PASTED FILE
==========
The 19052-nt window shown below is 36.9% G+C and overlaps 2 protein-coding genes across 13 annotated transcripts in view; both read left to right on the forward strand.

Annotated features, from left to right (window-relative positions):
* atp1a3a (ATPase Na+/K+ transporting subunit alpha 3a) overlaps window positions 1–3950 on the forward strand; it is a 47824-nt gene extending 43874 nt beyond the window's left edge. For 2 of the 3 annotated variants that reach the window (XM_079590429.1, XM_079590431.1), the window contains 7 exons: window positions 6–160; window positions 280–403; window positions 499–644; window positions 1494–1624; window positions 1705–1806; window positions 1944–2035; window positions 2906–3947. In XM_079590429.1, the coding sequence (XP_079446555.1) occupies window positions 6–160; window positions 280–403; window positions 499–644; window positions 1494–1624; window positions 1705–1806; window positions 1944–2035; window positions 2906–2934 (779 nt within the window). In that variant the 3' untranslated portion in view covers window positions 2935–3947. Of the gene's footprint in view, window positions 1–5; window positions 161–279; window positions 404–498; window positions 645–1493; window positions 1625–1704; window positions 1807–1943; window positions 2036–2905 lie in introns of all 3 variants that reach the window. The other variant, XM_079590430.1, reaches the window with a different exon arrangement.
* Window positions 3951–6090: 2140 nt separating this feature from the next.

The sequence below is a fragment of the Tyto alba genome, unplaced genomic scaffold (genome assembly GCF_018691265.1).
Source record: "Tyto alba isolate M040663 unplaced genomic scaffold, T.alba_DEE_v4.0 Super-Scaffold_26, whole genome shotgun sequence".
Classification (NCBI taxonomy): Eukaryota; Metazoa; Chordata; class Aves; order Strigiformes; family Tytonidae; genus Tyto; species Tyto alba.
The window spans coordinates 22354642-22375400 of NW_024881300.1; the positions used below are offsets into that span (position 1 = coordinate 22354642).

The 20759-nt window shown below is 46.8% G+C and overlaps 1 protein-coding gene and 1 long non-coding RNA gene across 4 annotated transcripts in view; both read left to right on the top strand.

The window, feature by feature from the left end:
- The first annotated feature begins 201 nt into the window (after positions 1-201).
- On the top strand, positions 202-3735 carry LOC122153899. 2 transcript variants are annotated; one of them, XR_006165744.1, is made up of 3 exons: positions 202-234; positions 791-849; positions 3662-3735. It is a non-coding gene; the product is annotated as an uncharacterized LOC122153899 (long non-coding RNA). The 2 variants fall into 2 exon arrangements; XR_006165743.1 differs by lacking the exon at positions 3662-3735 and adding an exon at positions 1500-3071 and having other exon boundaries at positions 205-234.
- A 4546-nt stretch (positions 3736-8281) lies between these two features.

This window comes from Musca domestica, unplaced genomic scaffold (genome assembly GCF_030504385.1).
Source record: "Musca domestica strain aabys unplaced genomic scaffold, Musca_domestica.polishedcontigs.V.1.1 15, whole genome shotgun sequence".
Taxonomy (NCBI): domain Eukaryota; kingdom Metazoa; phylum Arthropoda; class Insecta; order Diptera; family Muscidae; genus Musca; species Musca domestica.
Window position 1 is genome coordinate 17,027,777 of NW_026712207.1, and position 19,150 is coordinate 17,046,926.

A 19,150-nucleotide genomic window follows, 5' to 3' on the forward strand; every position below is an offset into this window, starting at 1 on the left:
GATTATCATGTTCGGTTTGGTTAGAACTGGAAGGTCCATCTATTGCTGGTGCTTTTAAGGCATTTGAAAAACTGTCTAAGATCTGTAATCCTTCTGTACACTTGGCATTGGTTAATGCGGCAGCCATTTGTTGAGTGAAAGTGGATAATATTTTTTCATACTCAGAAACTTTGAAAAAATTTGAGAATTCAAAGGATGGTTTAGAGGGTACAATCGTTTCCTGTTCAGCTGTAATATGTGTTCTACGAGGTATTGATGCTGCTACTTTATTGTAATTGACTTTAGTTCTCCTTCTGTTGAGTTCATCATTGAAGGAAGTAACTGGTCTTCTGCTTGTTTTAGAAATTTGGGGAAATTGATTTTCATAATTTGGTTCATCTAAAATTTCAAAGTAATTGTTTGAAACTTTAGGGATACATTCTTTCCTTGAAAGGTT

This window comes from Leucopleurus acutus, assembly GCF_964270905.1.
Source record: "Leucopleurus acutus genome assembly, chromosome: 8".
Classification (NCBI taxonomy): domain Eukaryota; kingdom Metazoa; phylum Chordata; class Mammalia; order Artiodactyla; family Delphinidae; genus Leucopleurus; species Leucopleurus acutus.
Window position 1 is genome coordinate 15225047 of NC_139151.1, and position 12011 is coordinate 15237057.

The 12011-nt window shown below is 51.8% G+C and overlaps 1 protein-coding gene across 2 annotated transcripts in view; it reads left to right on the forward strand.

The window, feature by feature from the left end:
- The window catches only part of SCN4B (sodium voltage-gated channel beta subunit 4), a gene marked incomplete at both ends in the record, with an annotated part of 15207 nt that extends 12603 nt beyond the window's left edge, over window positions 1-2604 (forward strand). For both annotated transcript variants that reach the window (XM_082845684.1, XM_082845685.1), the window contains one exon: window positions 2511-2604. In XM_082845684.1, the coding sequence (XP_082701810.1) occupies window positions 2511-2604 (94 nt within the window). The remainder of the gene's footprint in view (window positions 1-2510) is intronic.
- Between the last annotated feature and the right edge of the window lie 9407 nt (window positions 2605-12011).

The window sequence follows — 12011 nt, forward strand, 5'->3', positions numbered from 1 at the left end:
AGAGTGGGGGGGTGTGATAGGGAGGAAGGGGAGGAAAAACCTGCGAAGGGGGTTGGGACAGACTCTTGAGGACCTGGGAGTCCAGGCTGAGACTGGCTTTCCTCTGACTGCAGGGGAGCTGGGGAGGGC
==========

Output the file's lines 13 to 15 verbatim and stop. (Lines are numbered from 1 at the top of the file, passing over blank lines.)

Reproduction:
- A 4546-nt stretch (positions 3736-8281) lies between these two features.

This window comes from Musca domestica, unplaced genomic scaffold (genome assembly GCF_030504385.1).
Source record: "Musca domestica strain aabys unplaced genomic scaffold, Musca_domestica.polishedcontigs.V.1.1 15, whole genome shotgun sequence".